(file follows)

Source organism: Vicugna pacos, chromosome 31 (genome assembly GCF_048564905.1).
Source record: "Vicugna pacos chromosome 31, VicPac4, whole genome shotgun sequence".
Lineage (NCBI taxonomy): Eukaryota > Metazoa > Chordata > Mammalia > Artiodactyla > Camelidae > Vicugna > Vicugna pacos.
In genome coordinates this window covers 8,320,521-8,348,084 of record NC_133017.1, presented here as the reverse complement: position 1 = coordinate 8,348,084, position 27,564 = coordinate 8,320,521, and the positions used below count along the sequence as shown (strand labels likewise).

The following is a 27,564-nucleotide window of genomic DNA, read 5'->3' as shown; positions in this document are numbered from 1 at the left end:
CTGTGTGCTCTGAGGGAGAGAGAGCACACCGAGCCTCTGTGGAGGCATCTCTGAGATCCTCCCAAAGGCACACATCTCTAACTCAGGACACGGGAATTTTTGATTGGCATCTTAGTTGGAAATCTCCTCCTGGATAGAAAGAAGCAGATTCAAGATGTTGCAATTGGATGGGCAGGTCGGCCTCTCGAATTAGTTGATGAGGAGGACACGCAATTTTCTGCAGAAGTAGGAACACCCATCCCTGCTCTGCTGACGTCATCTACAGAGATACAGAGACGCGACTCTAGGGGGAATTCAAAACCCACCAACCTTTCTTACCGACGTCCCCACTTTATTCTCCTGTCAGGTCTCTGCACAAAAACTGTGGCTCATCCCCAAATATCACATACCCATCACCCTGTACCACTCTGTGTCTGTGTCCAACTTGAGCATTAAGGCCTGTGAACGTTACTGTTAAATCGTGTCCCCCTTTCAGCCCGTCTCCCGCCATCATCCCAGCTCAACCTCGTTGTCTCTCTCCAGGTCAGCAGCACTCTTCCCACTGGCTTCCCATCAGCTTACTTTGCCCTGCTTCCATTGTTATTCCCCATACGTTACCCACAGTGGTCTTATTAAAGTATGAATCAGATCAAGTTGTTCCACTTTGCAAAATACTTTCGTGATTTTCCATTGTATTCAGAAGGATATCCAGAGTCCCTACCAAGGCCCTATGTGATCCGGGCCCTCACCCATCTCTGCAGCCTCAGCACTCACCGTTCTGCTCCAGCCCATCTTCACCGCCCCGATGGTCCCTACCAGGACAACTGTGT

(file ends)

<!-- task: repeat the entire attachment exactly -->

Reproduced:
Source organism: Vicugna pacos, chromosome 31 (genome assembly GCF_048564905.1).
Source record: "Vicugna pacos chromosome 31, VicPac4, whole genome shotgun sequence".
Lineage (NCBI taxonomy): Eukaryota > Metazoa > Chordata > Mammalia > Artiodactyla > Camelidae > Vicugna > Vicugna pacos.
In genome coordinates this window covers 8,320,521-8,348,084 of record NC_133017.1, presented here as the reverse complement: position 1 = coordinate 8,348,084, position 27,564 = coordinate 8,320,521, and the positions used below count along the sequence as shown (strand labels likewise).

The following is a 27,564-nucleotide window of genomic DNA, read 5'->3' as shown; positions in this document are numbered from 1 at the left end:
CTGTGTGCTCTGAGGGAGAGAGAGCACACCGAGCCTCTGTGGAGGCATCTCTGAGATCCTCCCAAAGGCACACATCTCTAACTCAGGACACGGGAATTTTTGATTGGCATCTTAGTTGGAAATCTCCTCCTGGATAGAAAGAAGCAGATTCAAGATGTTGCAATTGGATGGGCAGGTCGGCCTCTCGAATTAGTTGATGAGGAGGACACGCAATTTTCTGCAGAAGTAGGAACACCCATCCCTGCTCTGCTGACGTCATCTACAGAGATACAGAGACGCGACTCTAGGGGGAATTCAAAACCCACCAACCTTTCTTACCGACGTCCCCACTTTATTCTCCTGTCAGGTCTCTGCACAAAAACTGTGGCTCATCCCCAAATATCACATACCCATCACCCTGTACCACTCTGTGTCTGTGTCCAACTTGAGCATTAAGGCCTGTGAACGTTACTGTTAAATCGTGTCCCCCTTTCAGCCCGTCTCCCGCCATCATCCCAGCTCAACCTCGTTGTCTCTCTCCAGGTCAGCAGCACTCTTCCCACTGGCTTCCCATCAGCTTACTTTGCCCTGCTTCCATTGTTATTCCCCATACGTTACCCACAGTGGTCTTATTAAAGTATGAATCAGATCAAGTTGTTCCACTTTGCAAAATACTTTCGTGATTTTCCATTGTATTCAGAAGGATATCCAGAGTCCCTACCAAGGCCCTATGTGATCCGGGCCCTCACCCATCTCTGCAGCCTCAGCACTCACCGTTCTGCTCCAGCCCATCTTCACCGCCCCGATGGTCCCTACCAGGACAACTGTGT